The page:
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Gallery: The Music Library

March 2016

The Boss Music, Kitten Kind Volume 1. Soleil Masque, circa 1974

It’s a French library LP, and belongs in a holding pen with a whole bunch of very small Paris based library companies that came and went very quickly in the mid-1970s. Everything about this image is wrong, which is why I put it on a tee shirt. The producer was JC Pierric (Real name JC Boinot), a man who tried all sorts of musical progressions for about a decade. To my knowledge, there is no Volume 2 for this. And incidentally, there is nothing about cats anywhere on this LP.

Vassili Kojukarov, Teleradiosonory. Pinciana, no date, possibly early 1970s

This is Italian. And quite mad. There is nothing on the front except for the white circle. There are some other Italian library LPs that look like this on other labels, but they have something written in the white circle. But here there is nothing. Not sure if they ran out of time or just couldn’t be bothered, but here it is. Musically, less focused, all over the place in fact.

Antiche E Arcaici And Enrico Colonese, A1. Usignolo, 1970

As library sleeves go, this is quite normal really, using a graphic of early musical notation to give the correct impression of early music inside. But what I really like about this is the A1. This is the start of the A series. A2 will follow. All the way to A8. But then it changes to the B series. And B81 is the start. But then the catalogue then jumps from B84 to B171, and then it changes to the C series, which kicks off at C261. So none of it makes catalogue sense at all, but to someone out there who started this all, it makes perfect sense, and I may never know why.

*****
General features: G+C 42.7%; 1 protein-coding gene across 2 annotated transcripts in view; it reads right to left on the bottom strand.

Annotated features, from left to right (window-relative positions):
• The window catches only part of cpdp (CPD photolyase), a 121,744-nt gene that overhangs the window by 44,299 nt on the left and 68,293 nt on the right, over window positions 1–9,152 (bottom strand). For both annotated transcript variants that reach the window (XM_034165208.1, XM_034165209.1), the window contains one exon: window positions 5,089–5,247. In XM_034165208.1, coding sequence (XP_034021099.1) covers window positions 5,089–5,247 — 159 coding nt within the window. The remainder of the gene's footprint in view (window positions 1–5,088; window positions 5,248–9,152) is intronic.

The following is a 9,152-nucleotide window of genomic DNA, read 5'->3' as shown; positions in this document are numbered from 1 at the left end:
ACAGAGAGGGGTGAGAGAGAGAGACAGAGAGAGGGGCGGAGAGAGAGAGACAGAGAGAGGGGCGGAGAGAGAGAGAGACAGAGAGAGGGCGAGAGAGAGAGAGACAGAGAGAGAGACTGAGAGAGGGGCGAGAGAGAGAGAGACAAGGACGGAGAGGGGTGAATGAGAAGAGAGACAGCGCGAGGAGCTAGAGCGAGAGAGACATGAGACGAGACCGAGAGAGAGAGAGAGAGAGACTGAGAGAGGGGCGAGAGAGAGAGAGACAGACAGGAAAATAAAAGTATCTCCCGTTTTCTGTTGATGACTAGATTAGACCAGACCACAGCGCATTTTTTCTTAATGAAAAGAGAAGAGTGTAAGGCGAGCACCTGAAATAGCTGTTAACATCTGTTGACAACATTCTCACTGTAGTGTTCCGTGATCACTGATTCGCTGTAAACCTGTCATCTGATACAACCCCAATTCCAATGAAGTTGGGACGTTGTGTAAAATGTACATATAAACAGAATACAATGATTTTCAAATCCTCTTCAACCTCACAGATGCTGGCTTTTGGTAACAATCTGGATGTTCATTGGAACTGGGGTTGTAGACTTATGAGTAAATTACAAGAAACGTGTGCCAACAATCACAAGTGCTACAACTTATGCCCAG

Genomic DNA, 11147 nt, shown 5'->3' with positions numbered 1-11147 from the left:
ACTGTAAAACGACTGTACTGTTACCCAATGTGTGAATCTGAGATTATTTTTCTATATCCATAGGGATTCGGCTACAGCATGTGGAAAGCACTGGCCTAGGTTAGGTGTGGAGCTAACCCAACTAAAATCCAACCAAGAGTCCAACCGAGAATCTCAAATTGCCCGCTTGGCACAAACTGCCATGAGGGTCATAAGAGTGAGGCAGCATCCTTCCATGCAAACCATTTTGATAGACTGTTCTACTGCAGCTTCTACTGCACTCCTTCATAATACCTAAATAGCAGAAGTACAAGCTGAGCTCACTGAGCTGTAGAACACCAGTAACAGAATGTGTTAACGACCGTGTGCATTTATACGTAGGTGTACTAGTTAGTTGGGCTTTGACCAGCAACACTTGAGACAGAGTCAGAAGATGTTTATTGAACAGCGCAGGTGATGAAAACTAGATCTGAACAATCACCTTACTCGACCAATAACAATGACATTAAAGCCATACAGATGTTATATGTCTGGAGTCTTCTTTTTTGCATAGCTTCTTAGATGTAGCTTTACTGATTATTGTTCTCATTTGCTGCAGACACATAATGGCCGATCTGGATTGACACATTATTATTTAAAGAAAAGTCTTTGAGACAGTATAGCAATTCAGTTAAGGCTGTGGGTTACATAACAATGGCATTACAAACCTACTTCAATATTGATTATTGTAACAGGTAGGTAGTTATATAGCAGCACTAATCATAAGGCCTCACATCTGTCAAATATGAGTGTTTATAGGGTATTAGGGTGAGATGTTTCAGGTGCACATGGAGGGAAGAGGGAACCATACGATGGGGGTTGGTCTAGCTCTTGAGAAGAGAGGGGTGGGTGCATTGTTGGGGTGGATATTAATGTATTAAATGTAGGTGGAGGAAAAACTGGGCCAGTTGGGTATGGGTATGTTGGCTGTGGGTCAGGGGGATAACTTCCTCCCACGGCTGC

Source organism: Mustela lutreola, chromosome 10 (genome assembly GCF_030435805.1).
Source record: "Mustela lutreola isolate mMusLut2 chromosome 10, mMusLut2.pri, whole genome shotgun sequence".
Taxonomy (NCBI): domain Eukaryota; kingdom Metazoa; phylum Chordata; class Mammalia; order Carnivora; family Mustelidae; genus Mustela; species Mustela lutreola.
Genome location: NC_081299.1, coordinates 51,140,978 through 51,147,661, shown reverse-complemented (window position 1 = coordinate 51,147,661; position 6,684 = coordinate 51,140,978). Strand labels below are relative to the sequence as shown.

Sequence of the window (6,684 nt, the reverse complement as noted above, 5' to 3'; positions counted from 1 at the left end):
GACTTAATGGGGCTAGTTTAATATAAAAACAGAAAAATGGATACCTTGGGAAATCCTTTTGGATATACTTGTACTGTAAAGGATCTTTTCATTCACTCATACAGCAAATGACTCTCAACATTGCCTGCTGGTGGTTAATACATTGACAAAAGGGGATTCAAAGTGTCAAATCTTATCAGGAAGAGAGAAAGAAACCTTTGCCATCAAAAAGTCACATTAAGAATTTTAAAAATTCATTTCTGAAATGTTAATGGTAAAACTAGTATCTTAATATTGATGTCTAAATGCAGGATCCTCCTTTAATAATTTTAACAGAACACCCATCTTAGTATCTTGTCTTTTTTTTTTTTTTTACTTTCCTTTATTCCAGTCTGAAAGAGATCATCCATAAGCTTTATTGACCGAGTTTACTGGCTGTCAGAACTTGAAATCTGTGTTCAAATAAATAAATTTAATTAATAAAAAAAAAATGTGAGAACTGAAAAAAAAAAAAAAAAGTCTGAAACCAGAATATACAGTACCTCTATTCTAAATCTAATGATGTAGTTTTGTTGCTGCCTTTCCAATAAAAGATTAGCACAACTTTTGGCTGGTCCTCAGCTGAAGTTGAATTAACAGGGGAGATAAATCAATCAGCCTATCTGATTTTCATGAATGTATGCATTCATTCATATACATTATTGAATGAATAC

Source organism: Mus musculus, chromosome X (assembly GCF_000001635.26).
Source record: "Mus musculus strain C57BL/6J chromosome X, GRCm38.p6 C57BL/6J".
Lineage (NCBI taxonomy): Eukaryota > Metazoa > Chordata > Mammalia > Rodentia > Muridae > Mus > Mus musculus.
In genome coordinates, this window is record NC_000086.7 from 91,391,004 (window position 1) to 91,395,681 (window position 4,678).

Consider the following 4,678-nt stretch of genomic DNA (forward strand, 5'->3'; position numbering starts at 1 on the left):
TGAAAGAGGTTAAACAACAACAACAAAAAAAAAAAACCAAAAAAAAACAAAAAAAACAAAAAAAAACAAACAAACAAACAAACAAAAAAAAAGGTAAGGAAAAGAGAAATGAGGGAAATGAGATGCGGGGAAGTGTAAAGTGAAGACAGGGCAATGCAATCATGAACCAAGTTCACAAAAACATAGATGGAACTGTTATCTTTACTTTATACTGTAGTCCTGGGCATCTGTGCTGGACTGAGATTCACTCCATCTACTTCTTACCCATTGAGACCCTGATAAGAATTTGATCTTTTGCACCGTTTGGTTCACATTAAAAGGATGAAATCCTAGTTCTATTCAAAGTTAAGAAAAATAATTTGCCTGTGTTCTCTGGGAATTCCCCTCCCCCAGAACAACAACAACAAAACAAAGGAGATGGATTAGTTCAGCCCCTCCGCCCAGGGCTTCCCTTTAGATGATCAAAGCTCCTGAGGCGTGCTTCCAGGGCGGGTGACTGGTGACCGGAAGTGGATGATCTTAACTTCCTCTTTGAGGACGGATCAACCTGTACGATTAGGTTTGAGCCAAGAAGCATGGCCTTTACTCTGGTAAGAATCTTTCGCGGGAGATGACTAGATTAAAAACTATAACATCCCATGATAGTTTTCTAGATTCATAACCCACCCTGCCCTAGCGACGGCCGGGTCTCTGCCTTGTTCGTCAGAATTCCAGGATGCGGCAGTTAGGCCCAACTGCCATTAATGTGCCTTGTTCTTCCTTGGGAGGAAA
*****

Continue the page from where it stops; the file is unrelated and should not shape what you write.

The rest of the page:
Maurizio Bigio, Ma-Gi. Iller, 1972

This is a library LP by Maurice Bigio, for an offshoot label of RCA in Italy. I think he only made this one LP. You can clearly see this is music specially recorded for use in film and TV. It is him with a drum, a harmonica and a delay pedal making a noise. And wow, what a noise. I get the impression he stayed up late doing it. As for the artwork, this got me very excited when I first saw it, because I couldn’t really understand anything about it at all.

Keith Papworth / Jack Trombey, Busy Quayside. De Wolfe, 1968.

Coming at you from 1968 but looking like a record from the late 1950s, this is Busy Quayside. Possibly not one of the more popular De Wolfe ten inch LPs, but one from their ten inch “paper bag graphic” series musically conjuring up both light and heavy industry. This recording no doubt cornered the market for documentaries about Grimsby, Portsmouth or fish, and that amazing font has surely sailed in from the future.

Franco Potenza, Vetrina Musicale. Grifo, 1974

There are many library LPs with this title – a rough translation is “musical carousel.” This would not however explain the reason for five mustard balls and a plank thing on the front cover. I collect this label and to be honest it’s been a bit of a merry go round trying to find all the releases.

Sound Factory, Chess Pops. Drive In, 1977

Another classic, where incongruous factors clash to make something completely at odds with itself on every level. This LP also has a chess board on the back. Fancy a game?

André Ceccarelli, 105 New-Music. MCT, 1988

Coming quite late in the history of library vinyl LPs, much of this catalogue kept it simple with two boxes with another box with a picture in it. But thinking back it was at a time where graphics people were sticking everything in a box. They were possibly trying to emulate ECM-style looks here; they fail but still produce something memorable and suitably detached from the music.

Franco Potenza, Down In The City No.1. Montecarlo, 1973

A style of sleeve art so simple that even a kid could do it. And probably did.

Edwin Astley, Many Moods From Vivo. Vivo Music, 1980

Hell yeah!

Trunk Records' Jonny Trunk has released an expanded edition of The Music Library, an anthology showcasing library music albums from around the world. Here are ten of his favourite.

The Music Library, published by Fuel design, is reviewed by Lara C Cory in The Wire 386. Subscribers to The Wire can read that, and hundreds of other reviews, articles and features via the online archive.

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